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Look out for #1 and there is no #2 Ethical Egoism

University of San Diego


Lawrence M. Hinman, Ph.D.

Director, The Values Institute

(c) Lawrence M. Hinman

Be My Valentine?

Love, we are repeatedly taught, consists of selfsacrifice. Love based on self-interest, we are admonished, is cheap and sordid. True love, we are told, is altruistic. But is it? Genuine love is the exact opposite. It is the most selfish experience possible, in the true sense of the term: it benefits your life in a way that involves no sacrifice of others to yourself nor of yourself to others.

--Gary Hull
Valentines Day, 1998 Ayn Rand Institute in Marina del Rey
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Ethical Egoism

Selfishness is extolled as a virtue

Ayn Rand, The Virtue of Selfishness

May appeal to psychological egoism as a foundation Often very compelling for high school students


(c) Lawrence M. Hinman

Versions of Ethical Egoism

Personal Ethical Egoism

I am going to act only in my own interest, and everyone else can do whatever they want.

Individual Ethical Egoism

Everyone should act in my own interest.

Universal Ethical Egoism

Each individual should act in his or her own self interest.


(c) Lawrence M. Hinman

Arguments for Ethical Egoism

There are at least three principal arguments in support of ethical egoism: Altruism is demeaning. Acting selfishly creates a better world. It doesnt result in such a different world after all.
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Altruism Is Demeaning
Friedrich Nietzsche and other philosophers argued that altruism was demeaning because it meant that an individual was saying that some other person was more important than that individual. Nietzsche saw this as denigrating oneself, putting oneself down by valuing oneself less than the other. This, the heart of altruism, is demeaning in Nietzsches eyes.
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Acting Selfishly Creates a Better World

Ethical egoists sometimes maintain that if each person took care of himself/herself, the overall effect would be to make the world a better place for everyone.
Epistemological: Each person is best suited to know his or her own best interests. Moral: Helping others makes them dependent, which ultimately harms them.

Reply: this justification ultimately appeals to utilitarian principles, not the principles of ethical egoism.
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Ethical egoism doesnt result in such a different world after all.

This argument presupposes the people in fact already act selfishly (i.e, psychological egoism) and are just pretending to be altruistic. If psychological egoism is true, then we should admit its truth and get rid of our hypocrisy. Reply: it may not make a big difference in a world of independent adults, but in a world with children and people at risk or in need, they would be put in further jeopardy.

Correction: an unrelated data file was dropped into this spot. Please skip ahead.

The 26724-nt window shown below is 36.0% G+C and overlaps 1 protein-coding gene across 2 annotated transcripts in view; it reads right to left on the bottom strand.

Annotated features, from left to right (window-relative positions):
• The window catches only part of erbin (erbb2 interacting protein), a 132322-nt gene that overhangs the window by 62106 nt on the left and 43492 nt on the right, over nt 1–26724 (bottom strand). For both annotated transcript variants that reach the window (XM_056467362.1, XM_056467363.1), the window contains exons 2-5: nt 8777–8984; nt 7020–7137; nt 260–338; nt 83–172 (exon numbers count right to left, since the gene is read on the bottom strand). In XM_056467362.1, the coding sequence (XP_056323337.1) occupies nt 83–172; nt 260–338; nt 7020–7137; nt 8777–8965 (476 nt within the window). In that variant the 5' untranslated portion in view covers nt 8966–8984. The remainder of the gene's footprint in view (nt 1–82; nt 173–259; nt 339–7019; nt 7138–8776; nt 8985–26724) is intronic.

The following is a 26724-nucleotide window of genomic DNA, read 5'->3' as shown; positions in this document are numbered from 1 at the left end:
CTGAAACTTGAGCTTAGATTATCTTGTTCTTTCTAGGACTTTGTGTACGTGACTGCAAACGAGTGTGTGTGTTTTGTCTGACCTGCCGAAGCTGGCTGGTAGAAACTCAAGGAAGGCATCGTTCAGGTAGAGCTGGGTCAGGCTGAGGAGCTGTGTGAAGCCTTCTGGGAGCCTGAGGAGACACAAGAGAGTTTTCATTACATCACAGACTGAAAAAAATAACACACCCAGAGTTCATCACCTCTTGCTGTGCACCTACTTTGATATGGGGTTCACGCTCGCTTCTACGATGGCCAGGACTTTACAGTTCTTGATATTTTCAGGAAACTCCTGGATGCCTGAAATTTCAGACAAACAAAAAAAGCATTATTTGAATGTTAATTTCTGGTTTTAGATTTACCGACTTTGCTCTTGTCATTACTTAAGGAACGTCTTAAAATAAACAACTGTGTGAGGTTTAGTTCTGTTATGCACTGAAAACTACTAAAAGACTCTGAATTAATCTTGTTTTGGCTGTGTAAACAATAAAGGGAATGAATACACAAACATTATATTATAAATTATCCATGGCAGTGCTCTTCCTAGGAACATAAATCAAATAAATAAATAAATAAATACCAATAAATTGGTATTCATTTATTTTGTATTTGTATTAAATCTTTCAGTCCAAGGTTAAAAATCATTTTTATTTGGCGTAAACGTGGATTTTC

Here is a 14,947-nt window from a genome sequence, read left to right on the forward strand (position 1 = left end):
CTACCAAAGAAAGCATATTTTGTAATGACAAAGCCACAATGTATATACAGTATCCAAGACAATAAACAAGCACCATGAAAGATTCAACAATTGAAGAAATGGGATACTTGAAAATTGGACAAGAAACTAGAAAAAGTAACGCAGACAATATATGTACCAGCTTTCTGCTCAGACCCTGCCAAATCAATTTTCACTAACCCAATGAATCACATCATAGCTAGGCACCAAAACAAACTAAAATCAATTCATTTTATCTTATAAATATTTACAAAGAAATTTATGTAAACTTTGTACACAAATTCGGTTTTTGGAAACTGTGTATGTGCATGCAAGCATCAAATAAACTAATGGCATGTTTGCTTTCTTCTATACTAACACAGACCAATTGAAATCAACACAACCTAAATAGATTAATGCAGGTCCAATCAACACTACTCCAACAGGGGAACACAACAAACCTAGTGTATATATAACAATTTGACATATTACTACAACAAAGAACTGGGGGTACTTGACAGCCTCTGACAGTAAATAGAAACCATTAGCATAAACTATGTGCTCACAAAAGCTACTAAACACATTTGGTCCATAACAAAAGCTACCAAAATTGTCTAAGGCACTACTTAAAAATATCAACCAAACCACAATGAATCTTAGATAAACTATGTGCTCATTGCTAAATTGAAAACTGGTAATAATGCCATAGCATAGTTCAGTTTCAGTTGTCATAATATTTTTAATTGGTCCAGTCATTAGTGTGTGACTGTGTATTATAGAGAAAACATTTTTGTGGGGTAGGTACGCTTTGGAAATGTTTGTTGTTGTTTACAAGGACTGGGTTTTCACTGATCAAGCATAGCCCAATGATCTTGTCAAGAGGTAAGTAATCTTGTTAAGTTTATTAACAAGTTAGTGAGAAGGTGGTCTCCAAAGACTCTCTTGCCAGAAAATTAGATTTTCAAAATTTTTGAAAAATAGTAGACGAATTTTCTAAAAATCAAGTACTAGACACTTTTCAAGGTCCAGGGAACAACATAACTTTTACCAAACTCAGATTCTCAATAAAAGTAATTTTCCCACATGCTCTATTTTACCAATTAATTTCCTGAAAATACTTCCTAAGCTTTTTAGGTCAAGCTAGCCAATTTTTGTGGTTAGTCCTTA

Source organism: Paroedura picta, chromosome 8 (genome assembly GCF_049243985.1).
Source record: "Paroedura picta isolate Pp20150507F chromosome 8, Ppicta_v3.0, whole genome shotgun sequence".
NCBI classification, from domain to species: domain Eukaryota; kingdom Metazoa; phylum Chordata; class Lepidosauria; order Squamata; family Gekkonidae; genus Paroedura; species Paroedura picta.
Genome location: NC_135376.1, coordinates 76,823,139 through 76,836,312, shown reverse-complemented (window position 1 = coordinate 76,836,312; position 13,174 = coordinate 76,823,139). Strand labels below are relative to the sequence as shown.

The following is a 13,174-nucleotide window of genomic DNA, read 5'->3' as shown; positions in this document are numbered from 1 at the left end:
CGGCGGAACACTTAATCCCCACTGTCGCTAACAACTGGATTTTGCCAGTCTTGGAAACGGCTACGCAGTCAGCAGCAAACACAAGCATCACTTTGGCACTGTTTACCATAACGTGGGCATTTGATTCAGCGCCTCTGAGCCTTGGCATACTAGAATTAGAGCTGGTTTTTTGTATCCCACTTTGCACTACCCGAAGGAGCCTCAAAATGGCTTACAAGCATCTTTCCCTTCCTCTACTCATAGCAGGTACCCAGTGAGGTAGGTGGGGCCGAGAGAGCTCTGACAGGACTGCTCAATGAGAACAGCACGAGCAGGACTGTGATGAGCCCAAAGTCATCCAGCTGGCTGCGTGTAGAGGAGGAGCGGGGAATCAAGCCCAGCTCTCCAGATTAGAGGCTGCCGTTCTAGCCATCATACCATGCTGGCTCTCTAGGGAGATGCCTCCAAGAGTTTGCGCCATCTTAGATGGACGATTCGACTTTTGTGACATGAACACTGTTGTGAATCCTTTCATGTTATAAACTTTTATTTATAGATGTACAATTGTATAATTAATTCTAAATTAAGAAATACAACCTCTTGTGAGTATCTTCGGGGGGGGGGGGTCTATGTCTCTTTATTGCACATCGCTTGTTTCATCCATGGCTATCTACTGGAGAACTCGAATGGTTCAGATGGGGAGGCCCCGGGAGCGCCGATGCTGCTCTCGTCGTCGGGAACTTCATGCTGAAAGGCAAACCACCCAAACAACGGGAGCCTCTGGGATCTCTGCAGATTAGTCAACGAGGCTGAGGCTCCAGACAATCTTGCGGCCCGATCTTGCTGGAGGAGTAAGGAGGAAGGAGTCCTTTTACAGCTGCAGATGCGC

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Criticisms of Ethical Egoism

Cannot be consistently universalized

But see Kalin: This works in sports.

Presupposes a world of strangers indifferent to one another. Difficult to imagine love or even friendship from the altruists standpoint. Seems to be morally insensitive
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Universalizing Ethical Egoism

Can the ethical egoist consistently will that everyone else follow the tenets of ethical egoism?
It seems to be in ones self-interest to be selfish oneself and yet get everyone else to act altruistically (especially if they act for your benefit). This leads to individual ethical egoism.

Some philosophers such as Jesse Kalin have argued that in sports we consistently universalize ethical egoism: we intend to win, but we want our opponents to try as hard as they can!
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Ethical Egoism: a philosophy for a world of strangers

Some philosophers have argued that ethical egoism is, at best, appropriate to living in a world of strangers that you do not care about.


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Ethical Egoism and Friendship

Can ethical egoists be good friends?

If friendship involves (among other things) being concerned about other people for their own sake, then this seems something beyond the reach of the egoist. Ethical egoists can help their friends if they believe there is a long-term payoff for doing so.


(c) Lawrence M. Hinman


Ethical Egoism and Moral Sensitivity

Can the ethical egoist be sensitive to the suffering of others?

Such sensitivity seems to presuppose caring about other people for their own sake. Moral sensitivity presupposes that the suffering of others exerts a moral pull on the individualsomething that the ethical egoist does not recognize.


(c) Lawrence M. Hinman


The Truths in Ethical Egoism

Sometimes self-interest masquerades as altruism Ethics should not deny the importance of self-interest Self-love is a virtue, but it is not the only virtue Ethical egoism mistakes a part of the picture for the whole picture
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Egoism, Altruism, and the Ideal World


Ideally, we seek a society in which self-interest and regard for others convergethe green zone. Egoism at the expense of others and altruism at the expense of self-interest both create worlds in which goodness and self-regard are mutually exclusivethe yellow zone. No one want the red zone, which is against both selfinterest and regard for others.


Tocquevilles Self-interest rightly understood High Altruism Self-interest and regard for others converge Self-interest at the expense of others

Self-sacrificing altruism Low Egoism Not beneficial either to self or others

High Egoism

Drug addiction Alcoholism, etc.

Low Altruism

Hobbess State of Nature, Nietzsche?



(c) Lawrence M. Hinman